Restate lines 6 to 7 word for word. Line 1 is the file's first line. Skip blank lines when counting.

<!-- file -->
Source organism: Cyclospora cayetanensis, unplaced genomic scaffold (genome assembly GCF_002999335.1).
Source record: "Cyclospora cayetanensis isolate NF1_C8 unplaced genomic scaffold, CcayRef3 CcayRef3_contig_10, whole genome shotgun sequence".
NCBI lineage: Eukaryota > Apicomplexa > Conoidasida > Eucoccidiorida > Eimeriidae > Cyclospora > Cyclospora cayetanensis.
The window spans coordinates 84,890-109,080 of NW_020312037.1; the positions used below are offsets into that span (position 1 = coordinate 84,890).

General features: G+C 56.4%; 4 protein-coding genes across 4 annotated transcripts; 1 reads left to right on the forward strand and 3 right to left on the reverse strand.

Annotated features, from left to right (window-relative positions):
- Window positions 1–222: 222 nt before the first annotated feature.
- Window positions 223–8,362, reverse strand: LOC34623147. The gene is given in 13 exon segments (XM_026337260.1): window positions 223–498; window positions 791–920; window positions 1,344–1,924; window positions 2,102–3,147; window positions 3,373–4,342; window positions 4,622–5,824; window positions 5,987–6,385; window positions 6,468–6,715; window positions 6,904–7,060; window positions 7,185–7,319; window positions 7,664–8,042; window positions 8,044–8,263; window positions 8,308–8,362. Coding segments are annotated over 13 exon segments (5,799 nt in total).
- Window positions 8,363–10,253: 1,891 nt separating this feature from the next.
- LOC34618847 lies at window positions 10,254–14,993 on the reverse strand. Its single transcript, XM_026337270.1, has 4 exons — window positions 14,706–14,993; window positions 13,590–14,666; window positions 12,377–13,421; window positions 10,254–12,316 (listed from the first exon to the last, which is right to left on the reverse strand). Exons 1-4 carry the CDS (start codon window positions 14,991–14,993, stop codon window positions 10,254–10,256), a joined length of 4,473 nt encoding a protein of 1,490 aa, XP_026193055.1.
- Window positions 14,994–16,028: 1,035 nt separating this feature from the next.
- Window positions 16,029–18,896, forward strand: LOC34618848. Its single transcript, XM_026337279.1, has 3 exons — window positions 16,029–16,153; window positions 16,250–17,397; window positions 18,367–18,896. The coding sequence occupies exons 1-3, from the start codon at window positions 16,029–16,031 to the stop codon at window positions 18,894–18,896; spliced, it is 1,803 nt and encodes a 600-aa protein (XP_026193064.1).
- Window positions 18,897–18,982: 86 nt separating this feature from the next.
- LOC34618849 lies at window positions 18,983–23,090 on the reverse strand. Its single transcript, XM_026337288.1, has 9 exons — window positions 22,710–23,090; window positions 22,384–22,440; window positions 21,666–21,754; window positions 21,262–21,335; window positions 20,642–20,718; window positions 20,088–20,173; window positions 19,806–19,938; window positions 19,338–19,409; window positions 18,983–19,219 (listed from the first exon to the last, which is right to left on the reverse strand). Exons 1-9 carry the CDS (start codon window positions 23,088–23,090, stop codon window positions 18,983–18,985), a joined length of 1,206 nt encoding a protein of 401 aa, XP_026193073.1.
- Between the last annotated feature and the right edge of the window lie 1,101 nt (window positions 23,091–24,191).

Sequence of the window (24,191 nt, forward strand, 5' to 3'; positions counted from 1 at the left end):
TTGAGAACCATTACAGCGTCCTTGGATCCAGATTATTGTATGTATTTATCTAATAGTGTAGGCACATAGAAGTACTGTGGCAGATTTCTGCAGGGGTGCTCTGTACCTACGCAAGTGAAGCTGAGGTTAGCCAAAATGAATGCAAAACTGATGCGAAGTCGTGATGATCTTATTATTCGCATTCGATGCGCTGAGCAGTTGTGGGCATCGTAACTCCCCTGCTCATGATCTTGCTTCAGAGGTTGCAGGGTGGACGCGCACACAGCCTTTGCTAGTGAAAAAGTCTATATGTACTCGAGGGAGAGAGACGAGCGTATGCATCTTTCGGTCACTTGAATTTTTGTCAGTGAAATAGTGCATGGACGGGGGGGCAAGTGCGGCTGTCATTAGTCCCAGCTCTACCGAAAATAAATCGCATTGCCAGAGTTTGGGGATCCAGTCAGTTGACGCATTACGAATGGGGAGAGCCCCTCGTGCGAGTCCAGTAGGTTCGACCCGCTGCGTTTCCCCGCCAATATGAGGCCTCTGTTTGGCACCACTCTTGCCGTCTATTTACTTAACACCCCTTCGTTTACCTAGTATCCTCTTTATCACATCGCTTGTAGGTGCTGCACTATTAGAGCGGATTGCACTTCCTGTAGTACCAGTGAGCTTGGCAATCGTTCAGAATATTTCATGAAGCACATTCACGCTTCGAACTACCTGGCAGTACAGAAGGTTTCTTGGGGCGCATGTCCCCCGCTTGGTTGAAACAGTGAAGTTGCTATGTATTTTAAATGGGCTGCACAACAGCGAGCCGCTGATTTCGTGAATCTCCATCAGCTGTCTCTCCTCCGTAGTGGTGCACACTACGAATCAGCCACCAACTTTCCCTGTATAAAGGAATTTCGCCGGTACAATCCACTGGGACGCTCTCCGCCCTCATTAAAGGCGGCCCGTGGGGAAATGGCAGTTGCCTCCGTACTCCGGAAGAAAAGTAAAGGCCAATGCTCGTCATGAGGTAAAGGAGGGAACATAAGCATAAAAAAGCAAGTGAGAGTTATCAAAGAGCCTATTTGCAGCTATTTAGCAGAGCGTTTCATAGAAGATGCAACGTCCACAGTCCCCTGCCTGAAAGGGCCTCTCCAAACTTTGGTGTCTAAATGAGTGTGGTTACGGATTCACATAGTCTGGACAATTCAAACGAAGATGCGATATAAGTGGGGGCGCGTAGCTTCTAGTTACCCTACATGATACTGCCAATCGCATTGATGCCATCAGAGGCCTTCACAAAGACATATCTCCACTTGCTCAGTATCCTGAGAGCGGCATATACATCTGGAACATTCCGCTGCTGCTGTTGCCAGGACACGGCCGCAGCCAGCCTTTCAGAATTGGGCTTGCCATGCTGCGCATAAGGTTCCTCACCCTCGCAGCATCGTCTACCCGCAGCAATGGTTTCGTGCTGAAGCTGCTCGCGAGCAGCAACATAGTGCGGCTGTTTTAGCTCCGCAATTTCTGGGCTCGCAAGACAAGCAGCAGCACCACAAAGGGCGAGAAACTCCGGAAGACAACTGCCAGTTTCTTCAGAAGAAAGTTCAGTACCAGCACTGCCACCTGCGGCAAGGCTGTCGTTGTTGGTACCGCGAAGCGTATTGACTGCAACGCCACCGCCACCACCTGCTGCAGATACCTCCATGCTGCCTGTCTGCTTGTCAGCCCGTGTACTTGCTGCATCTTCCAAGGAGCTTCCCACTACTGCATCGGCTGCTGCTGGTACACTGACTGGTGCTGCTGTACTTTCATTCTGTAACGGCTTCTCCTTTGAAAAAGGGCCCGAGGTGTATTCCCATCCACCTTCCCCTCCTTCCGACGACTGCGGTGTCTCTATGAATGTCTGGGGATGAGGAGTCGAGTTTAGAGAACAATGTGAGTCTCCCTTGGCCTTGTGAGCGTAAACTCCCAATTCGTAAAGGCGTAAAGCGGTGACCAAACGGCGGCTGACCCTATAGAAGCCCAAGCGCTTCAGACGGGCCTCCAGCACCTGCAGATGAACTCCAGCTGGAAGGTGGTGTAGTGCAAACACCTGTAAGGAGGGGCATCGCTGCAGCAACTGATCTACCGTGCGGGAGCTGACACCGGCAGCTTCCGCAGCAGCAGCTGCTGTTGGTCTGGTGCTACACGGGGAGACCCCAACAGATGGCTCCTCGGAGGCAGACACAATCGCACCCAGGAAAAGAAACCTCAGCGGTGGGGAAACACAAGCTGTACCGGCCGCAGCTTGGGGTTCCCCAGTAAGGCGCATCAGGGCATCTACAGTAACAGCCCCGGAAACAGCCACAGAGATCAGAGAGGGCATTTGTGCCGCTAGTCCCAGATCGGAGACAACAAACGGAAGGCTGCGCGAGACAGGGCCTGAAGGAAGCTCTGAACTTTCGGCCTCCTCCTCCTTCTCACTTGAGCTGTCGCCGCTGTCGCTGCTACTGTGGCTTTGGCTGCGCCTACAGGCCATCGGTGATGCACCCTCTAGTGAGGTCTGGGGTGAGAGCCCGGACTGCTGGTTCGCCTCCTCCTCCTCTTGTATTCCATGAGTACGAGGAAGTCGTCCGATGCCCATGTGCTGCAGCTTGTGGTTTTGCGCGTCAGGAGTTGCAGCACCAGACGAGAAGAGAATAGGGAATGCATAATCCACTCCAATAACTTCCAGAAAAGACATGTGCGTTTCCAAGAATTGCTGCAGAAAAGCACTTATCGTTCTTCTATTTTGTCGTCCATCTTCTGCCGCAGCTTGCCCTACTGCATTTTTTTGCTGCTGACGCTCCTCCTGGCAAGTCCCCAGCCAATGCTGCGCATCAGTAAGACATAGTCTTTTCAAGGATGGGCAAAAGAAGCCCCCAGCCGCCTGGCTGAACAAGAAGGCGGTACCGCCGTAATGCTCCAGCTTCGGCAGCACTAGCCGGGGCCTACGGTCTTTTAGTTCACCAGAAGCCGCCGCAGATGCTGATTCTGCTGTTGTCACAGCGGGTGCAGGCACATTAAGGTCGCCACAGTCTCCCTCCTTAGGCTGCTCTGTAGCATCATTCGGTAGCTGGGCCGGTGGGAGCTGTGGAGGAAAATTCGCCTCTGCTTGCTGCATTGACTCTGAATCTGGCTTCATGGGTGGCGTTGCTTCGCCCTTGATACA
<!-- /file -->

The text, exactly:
Annotated features, from left to right (window-relative positions):
- Window positions 1–222: 222 nt before the first annotated feature.